Civil rights and human rights have always been intertwined. At the heart of the civil rights movement is the basic human dignity of all people and their right to live in freedom and with justice and equal opportunity.
December 1, 2010 - Posted by The Leadership Conference
A Pentagon study to assess the impact of repealing the military’s ban on openly gay servicemembers found that repeal would pose little risk to military effectiveness.
November 12, 2010 - Posted by The Leadership Conference
For the first time in its history, the United States defended its human rights record before the United Nations Human Rights Council under the new Universal Periodic Review (UPR) process last week. Its presentation before the council and its subsequent Town Hall meeting with various nongovernmental organizations was the culmination of an extensive process in soliciting input, as required by the UPR process, on the state of human rights in the U.S.
November 10, 2010 - Posted by Tyler Lewis
Congress returns to work next Monday for the lame-duck session, the last work period of the 111th Congress before the new Congress is sworn in next year.
The Leadership Conference on Civil and Human Rights has identified the following six goals as the civil and human rights community's highest priorities for the lame duck session:
October 29, 2010 - Posted by The Leadership Conference
A recent study by the Center for Constitutional Rights found that the New York City Police Department has been conducting its stop-question-and-frisk policy in a manner consistent with racial profiling.
October 25, 2010 - Posted by Tyler Lewis
This article was written by Don Kraus, chief executive officer of Citizens for Global Solutions, and is cross-posted from Global Solutions Blog. Citizens for Global Solutions is a membership organization that envisions a world where nations work together to abolish war, protect our rights and freedoms, and solve the problems facing humanity that no nation can solve alone. It works to build political will in the United States to achieve this vision.
Today we recognize the 65th anniversary of the founding of the United Nations. The world has changed dramatically since October 24th, 1945 when 51 nations banded together "to save succeeding generations from the scourge of war." Those intervening 65 years were perhaps the most consequential in the entire history of humanity and the U.N. has played a vital role.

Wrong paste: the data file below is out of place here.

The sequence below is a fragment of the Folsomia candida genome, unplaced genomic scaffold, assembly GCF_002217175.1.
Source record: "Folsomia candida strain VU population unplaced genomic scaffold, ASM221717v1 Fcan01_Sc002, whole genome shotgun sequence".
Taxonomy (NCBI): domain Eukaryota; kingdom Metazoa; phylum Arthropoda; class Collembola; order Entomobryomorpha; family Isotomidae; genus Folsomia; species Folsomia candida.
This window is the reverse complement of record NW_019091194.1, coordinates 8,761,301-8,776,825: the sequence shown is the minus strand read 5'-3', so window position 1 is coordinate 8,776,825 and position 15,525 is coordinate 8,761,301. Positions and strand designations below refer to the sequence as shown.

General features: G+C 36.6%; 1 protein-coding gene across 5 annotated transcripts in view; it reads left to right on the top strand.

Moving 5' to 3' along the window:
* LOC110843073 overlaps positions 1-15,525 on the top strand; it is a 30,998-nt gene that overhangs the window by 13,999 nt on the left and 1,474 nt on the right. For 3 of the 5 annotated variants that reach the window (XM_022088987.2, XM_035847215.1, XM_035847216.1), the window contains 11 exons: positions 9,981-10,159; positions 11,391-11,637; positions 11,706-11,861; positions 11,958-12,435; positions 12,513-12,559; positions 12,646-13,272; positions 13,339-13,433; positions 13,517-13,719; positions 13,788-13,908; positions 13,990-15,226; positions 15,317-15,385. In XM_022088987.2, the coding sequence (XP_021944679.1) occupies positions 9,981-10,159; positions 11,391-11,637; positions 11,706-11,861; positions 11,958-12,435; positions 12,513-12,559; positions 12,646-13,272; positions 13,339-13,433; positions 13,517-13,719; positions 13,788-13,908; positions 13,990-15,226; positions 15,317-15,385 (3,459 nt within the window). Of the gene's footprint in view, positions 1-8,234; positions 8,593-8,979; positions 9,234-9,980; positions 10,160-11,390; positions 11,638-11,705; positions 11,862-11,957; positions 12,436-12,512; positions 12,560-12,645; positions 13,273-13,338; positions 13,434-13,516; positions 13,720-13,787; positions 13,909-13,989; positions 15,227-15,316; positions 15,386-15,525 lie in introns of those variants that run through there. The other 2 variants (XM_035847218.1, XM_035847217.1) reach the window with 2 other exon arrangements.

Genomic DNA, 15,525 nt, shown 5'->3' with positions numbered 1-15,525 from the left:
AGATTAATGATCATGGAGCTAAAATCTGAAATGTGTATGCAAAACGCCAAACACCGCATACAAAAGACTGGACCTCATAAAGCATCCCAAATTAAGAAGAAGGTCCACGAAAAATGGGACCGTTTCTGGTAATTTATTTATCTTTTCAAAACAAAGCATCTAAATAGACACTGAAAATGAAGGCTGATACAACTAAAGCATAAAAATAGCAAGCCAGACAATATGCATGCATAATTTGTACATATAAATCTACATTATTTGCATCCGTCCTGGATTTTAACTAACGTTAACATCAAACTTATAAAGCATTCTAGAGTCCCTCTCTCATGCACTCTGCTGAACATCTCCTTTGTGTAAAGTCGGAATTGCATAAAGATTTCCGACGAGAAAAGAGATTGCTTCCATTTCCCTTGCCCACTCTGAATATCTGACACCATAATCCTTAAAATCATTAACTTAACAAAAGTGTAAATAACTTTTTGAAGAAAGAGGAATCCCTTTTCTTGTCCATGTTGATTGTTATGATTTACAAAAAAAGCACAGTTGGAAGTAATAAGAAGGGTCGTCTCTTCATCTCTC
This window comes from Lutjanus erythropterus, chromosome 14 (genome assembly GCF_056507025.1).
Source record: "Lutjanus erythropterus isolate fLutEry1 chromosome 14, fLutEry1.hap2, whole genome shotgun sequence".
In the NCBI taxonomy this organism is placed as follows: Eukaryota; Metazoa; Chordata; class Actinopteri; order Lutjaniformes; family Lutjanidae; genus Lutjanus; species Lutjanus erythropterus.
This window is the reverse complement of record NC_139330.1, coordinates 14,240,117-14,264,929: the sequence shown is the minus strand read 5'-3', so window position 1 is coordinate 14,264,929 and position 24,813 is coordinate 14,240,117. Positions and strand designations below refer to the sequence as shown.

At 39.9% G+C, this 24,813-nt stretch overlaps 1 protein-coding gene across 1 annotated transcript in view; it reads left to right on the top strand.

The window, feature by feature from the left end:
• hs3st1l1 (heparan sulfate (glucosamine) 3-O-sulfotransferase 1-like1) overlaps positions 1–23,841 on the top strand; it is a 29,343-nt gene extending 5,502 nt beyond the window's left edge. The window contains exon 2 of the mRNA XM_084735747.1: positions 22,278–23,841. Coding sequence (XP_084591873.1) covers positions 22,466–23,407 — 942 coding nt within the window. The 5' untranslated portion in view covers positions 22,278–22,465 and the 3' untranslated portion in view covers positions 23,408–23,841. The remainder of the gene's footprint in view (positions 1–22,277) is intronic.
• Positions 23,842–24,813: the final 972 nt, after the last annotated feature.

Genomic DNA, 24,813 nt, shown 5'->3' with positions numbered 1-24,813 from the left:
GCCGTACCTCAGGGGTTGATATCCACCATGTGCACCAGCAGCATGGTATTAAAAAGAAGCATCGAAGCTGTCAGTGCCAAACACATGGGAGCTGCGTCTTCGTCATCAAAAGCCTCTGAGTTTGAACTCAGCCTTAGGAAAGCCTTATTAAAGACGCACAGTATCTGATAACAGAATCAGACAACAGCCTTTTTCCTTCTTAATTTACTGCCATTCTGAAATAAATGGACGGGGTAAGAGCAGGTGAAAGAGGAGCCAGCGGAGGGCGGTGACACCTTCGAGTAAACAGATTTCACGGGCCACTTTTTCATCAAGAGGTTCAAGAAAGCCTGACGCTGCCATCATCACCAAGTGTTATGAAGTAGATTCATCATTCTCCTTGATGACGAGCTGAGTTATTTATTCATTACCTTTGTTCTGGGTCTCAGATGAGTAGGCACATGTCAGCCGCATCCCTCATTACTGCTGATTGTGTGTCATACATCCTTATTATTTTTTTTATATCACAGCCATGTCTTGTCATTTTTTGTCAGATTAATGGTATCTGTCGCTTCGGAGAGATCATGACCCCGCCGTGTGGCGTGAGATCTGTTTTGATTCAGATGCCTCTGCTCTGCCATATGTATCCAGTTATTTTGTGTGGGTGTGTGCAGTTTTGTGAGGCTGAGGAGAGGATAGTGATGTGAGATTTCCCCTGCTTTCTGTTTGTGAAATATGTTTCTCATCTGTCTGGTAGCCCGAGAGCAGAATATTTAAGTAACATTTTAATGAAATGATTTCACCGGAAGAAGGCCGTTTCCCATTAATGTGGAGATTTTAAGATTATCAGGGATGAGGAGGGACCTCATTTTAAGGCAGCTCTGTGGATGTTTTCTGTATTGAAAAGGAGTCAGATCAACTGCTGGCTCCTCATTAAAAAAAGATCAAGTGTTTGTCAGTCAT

August 26, 2010 - Posted by Avril Lighty
On Saturday, August 28, faith leaders and civil and human rights advocates will gather at Shiloh Baptist Church to commemorate the 47th anniversary of the Rev. Dr. Martin Luther King Jr.'s "I Have a Dream" speech and commit themselves to renewed activism for social justice.
July 30, 2010 - Posted by The Leadership Conference
During a recent appearance in Washington, D.C., Michael Posner, Assistant Secretary of State for the Bureau of Democracy, Human Rights, and Labor, discussed the Obama administration's approach to human rights and foreign policy, and he identified the ratification of the Convention on the Elimination of All Forms of Discrimination Against Women (CEDAW) as a priority.
May 24, 2010 - Posted by The Leadership Conference
Human and civil rights groups are calling on President Obama to issue an executive order that holds the United States accountable for its human rights commitments.
December 18, 2009 - Posted by Tyler Lewis
Today marks the 30th anniversary of the United Nations' adoption of the Convention on the Elimination of All Forms of Discrimination against Women (CEDAW) – a comprehensive international treaty that outlines standards for ratifying countries to meet in the treatment and rights of women.
CEDAW is a critical tool that countries can use to promote the adoption of national laws, policies, and practices to ensure that women and girls live free from violence, have access to quality education, and have the right to participate fully in the economic, political, and social sectors of their society.
Ratifying countries must report to the U.N. every four years on their compliance with the treaty. It has been ratified by 186 countries. The United States is one of only seven countries that have not, along with Sudan, Iran, and Somalia.
The Leadership Conference is currently leading a campaign to urge the U.S. to ratify CEDAW. U.S. ratification of the treaty is critical to advancing women's rights and to restoring the credibility of the U.S. as a country committed to protecting human rights at home and abroad.
December 16, 2009 - Posted by Tyler Lewis
Wade Henderson, president and CEO of The Leadership Conference, testified this morning before the Senate Subcommittee on Human Rights about how a greater U.S. commitment to its international human rights obligations can strengthen civil rights at home.
The U.S. is a party to U.N. treaties and resolutions, including the Universal Declaration of Human Rights and the International Convention on the Elimination of All Forms of Racial Discrimination. Henderson said that if Congress played a more active role in pushing the U.S. to honor its human rights obligations, then more progress could be made on a number of critical domestic civil rights issues, including:
More Information On
In The News
Recent news clips on this issue.